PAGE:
If they acquiesce on Kashmir, the very basis of Pakistan as a nation may be in jeopardy. Therefore, neither friendly words, hundreds of bilateral talks at various inter-governmental levels, nor economic and trade incentives are going to radically change Pakistan’s attitude towards India.

The part of Kashmir that is with us has been a source of worry and constant bickering for us mainly because we have not truly integrated that part with the rest of the country. Today a few Manipuris may feel that India is ill-treating them; a few Nagas may feel like having a separate Nagaland. Some Assamese may still feel disgruntled. However, despite all problems, these states are ‘integrated’ economically and politically with all of us in India.

Such is not the case with Jammu & Kashmir mainly due to Article 370 of the Indian Constitution that grants J&K a special status whereby it has its own ‘permanent residents’ unlike in any of the other states of the Indian union.

It is some kind of a state within a state – a kind of ‘autonomy’ already granted to it at its birth. Only the permanent residents of J&K have a right over the land in that state – a restrictive property ownership law that has done much economic harm to that state than any good.

Although the historic conditions under which Article 370 was promulgated have ceased to exist decades ago, India has continued to retain this artificial and temporary constitutional provision in the portion of J&K that is with us. After the accession of J&K to the Indian union, Pakistan occupied a considerable portion of that state.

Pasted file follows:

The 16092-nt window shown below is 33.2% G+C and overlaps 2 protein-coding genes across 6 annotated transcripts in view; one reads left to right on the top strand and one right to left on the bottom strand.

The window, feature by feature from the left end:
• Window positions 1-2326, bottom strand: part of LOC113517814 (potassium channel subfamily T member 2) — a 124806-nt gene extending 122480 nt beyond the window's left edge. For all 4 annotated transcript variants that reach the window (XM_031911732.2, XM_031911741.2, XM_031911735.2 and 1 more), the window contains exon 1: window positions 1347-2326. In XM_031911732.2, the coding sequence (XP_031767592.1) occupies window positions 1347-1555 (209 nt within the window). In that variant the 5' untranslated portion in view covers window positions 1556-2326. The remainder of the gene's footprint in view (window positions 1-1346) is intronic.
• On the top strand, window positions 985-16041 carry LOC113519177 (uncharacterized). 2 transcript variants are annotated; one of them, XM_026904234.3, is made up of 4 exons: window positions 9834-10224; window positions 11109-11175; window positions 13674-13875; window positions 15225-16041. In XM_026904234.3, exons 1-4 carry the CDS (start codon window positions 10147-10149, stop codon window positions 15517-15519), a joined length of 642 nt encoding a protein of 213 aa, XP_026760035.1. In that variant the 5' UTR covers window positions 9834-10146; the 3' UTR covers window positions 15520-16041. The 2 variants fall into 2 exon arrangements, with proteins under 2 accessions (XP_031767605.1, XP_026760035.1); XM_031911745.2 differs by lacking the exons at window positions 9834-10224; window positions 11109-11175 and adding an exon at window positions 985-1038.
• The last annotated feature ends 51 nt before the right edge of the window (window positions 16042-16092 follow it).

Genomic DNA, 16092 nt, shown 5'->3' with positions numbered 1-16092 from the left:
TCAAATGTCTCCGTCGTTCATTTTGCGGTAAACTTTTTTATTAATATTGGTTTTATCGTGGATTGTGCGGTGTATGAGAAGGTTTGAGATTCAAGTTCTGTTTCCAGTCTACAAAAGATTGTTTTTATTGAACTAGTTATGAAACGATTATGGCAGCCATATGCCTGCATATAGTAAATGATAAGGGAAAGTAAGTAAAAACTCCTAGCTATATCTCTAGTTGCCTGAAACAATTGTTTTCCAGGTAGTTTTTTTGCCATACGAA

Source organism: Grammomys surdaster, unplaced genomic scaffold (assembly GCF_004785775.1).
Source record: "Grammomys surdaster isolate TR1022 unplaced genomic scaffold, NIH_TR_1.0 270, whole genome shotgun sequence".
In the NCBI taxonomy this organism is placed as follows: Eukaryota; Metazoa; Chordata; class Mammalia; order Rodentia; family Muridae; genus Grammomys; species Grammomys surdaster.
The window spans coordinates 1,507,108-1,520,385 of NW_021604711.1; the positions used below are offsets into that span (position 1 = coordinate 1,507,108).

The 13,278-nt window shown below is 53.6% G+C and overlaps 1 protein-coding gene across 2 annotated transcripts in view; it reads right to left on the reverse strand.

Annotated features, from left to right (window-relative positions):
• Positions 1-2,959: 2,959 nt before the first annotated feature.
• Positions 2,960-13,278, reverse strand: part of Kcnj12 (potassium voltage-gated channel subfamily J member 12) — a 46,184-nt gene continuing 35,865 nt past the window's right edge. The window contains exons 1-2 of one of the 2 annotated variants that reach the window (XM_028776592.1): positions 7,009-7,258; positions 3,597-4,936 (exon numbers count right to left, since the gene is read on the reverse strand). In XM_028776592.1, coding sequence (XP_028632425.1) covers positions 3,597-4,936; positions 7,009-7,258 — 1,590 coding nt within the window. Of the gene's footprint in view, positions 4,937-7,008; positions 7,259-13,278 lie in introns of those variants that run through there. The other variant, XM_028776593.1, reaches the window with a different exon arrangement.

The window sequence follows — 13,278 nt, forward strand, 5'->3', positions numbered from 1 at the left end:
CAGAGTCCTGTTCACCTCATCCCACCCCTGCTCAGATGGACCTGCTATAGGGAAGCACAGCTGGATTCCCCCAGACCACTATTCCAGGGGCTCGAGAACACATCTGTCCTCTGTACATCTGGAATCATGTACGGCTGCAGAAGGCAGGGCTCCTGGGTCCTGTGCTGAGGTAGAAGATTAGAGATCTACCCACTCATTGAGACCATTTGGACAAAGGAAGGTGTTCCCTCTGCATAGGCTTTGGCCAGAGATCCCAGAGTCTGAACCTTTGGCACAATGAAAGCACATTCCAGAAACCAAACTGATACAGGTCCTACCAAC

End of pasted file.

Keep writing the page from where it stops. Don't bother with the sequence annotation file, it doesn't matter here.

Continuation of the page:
Article 370 cannot be held valid for our J&K state that is only a truncated part of the original kingdom that joined the Indian union. Add to this the control of the Aksai Chin area, a considerable portion of land, by China. Thus, the parties in Kashmir have also changed.

The idea behind the removal of Article 370 shall be to hasten the process of full integration of the J&K state and its people with India. We can very well imagine the economic progress that J&K can make when it receives investments from all over India. Today economically speaking, the state of J&K is tied hand and foot.

Once the people of Kashmir experience economic growth, separatist movements may slow down and eventually vanish. It is possible that seeing the growth on Indian side, the Kashmiris on the Pakistan-occupied portion too may reconsider their status. Former Chief Minister of J&K Farook Abdullah’s statement made sometime earlier that “No right minded person in J&K would like to join either the failed state of Pakistan and/or separate from the economically thriving India” is very pertinent even in this regard.

If Indian government shows statesmanlike courage and integrates J&K ‘heart and soul’ with India, the antiquated basis of Pakistan would be jolted. Perhaps that will propel it into political modernity and into a truly joint program of action on the economic and social progress of the two nations together.